2. Living into your values: A value is a way of being or believing that we hold most important.Living our values means we don’t just profess them, we live them;  we walk our talk.  We care that our words, behaviors and thoughts align with our values.
  3. BRAVING trust: Trust is such an inspiring characteristic and also, somewhat mysterious.Brené’s work has made trust accessible and pragmatic.  Her research has identified 7 key elements of trust, resulting in the acronym BRAVING which stands for boundaries, reliability, accountability, (the) vault, integrity, non-judgement, generosity.
  4. Learning to rise: This is the ability to get up after falling.It is about teaching resilience before the fall. Research shows that leaders who build resilience as part of their development are more likely to engage in courageous behaviour because they know how to get back up should they fall.

We have needed courage in the past.  We need courage today.  No doubt we will continue to need courage in future. 

Has anything changed?

When I completed my Master of Applied Positive Psychology at The University of Melbourne, the topic of my capstone was “Leading with Courage in a VUCA World” (where VUCA is the acronym for volatile, uncertain, complex and ambiguous).  At that time, renowned leadership Professor Warren Bennis espoused that “courage is the ‘X’ factor that can make or break corporate America;” leadership educator and executive coach John Baldoni  recommended that moral courage be a part of all leadership development programs; and Professor Fred Jablin called for courage to be taken from being a “soft” concept to one that is robust and operationalised.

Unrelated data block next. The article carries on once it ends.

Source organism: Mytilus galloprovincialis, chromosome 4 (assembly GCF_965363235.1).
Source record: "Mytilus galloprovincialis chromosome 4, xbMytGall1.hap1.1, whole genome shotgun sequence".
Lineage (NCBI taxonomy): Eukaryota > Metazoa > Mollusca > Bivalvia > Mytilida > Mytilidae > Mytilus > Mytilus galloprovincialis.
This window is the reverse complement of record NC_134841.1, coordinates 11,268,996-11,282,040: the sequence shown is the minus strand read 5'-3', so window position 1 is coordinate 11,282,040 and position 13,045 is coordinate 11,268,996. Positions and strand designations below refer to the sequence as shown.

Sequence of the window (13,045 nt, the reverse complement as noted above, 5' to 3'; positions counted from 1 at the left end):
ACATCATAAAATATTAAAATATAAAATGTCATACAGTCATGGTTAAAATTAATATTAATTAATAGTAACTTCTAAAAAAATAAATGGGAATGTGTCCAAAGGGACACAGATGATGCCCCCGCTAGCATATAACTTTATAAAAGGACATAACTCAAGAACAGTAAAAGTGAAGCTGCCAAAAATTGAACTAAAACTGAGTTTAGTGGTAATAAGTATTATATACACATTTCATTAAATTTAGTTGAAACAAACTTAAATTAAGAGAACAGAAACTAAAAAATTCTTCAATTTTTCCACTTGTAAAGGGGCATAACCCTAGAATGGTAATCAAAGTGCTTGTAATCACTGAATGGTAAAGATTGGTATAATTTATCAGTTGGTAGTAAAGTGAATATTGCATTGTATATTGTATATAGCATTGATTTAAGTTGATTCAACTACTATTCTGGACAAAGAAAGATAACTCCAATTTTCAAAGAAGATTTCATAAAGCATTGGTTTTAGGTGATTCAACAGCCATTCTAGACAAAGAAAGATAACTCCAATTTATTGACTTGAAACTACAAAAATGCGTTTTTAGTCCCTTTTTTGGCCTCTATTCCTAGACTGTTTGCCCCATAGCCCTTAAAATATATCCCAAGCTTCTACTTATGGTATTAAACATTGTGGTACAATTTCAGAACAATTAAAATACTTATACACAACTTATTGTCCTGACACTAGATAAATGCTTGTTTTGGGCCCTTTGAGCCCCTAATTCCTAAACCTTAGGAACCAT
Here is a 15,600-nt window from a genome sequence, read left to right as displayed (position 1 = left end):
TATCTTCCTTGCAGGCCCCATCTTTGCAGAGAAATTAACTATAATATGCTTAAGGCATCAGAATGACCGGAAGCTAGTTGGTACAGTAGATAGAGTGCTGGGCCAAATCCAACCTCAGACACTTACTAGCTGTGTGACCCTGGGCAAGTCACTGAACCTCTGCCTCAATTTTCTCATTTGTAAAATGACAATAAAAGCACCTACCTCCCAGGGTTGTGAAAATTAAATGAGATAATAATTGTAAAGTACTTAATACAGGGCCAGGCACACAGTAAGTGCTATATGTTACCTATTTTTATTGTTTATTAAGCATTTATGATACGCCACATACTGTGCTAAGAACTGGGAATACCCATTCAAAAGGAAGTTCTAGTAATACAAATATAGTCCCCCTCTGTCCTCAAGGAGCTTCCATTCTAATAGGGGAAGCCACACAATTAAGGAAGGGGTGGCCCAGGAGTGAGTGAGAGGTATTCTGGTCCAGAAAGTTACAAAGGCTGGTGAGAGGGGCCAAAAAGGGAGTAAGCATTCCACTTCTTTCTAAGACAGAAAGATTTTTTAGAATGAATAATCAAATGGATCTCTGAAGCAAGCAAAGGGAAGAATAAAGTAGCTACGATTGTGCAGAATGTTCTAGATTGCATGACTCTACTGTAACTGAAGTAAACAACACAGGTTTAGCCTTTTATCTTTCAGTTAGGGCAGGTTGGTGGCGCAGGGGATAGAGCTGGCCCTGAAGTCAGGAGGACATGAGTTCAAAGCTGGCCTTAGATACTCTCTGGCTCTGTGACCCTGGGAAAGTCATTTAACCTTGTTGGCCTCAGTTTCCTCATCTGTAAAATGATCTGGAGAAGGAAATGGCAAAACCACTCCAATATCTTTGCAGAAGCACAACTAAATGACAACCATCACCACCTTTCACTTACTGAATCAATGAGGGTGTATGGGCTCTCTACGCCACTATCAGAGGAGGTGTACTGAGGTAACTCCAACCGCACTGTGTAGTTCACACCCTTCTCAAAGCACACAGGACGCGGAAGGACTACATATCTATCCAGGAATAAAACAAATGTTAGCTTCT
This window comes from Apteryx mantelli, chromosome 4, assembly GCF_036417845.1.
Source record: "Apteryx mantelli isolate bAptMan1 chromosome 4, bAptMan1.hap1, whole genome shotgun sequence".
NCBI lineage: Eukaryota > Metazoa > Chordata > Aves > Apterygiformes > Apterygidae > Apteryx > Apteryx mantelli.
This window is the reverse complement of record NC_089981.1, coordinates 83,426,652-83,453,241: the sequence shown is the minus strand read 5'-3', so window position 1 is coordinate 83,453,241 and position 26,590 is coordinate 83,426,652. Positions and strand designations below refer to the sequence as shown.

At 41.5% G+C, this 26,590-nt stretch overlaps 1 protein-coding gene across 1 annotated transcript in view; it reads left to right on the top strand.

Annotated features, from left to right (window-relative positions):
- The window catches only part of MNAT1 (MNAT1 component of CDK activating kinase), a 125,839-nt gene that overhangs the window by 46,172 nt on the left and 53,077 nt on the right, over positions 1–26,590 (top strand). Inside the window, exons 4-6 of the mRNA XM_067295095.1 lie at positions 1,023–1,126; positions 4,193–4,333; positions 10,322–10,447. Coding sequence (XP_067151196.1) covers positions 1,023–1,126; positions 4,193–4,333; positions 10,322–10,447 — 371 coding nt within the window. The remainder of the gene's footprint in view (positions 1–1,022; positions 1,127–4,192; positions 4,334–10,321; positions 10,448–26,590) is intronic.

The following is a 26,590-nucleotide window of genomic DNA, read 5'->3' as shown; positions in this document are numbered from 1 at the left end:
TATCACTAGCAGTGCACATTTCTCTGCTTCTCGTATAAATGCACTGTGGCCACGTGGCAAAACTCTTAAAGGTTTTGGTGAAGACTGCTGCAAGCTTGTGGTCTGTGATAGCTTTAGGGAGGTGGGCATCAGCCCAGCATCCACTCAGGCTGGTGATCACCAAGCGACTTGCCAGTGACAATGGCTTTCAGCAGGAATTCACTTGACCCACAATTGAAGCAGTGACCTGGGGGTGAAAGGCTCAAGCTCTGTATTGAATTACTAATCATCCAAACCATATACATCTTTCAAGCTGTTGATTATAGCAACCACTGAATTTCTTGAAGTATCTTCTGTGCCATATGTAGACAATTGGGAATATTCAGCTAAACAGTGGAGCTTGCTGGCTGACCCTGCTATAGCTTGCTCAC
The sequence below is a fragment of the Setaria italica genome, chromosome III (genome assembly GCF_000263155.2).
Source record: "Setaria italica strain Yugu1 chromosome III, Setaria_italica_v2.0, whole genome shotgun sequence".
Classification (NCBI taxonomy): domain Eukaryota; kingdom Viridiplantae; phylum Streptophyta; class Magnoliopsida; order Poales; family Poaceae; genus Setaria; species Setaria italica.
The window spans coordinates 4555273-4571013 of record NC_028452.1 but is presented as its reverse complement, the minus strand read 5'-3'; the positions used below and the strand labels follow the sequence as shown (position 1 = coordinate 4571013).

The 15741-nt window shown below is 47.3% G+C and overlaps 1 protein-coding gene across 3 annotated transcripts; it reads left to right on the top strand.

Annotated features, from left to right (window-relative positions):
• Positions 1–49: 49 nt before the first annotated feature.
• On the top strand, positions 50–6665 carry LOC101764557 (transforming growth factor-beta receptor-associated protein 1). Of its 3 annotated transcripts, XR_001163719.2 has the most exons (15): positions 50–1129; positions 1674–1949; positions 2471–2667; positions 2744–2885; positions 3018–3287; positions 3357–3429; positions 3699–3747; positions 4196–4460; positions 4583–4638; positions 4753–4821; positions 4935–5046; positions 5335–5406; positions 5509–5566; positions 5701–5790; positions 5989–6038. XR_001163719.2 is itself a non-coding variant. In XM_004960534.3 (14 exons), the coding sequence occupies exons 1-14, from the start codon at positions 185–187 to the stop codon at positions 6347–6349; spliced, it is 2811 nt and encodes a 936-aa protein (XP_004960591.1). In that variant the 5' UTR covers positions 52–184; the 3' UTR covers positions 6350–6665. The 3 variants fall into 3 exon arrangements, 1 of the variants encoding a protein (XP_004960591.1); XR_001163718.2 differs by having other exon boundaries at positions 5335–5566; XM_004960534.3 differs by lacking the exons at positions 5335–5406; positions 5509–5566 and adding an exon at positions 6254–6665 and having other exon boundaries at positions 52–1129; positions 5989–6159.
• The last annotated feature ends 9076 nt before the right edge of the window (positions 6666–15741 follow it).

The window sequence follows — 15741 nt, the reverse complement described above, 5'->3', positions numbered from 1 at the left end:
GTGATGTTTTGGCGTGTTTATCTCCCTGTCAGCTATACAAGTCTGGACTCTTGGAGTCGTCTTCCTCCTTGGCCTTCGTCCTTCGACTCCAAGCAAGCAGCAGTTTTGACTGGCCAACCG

We have needed courage in the past.  We need courage today.  No doubt we will continue to need courage in future.  Courage is no longer a soft concept—it is a teachable, observable and measurable skill.  Insium has the knowledge and expertise to help you to build your own courageous leaders for the VUCA world in which we find ourselves.  What are you waiting for?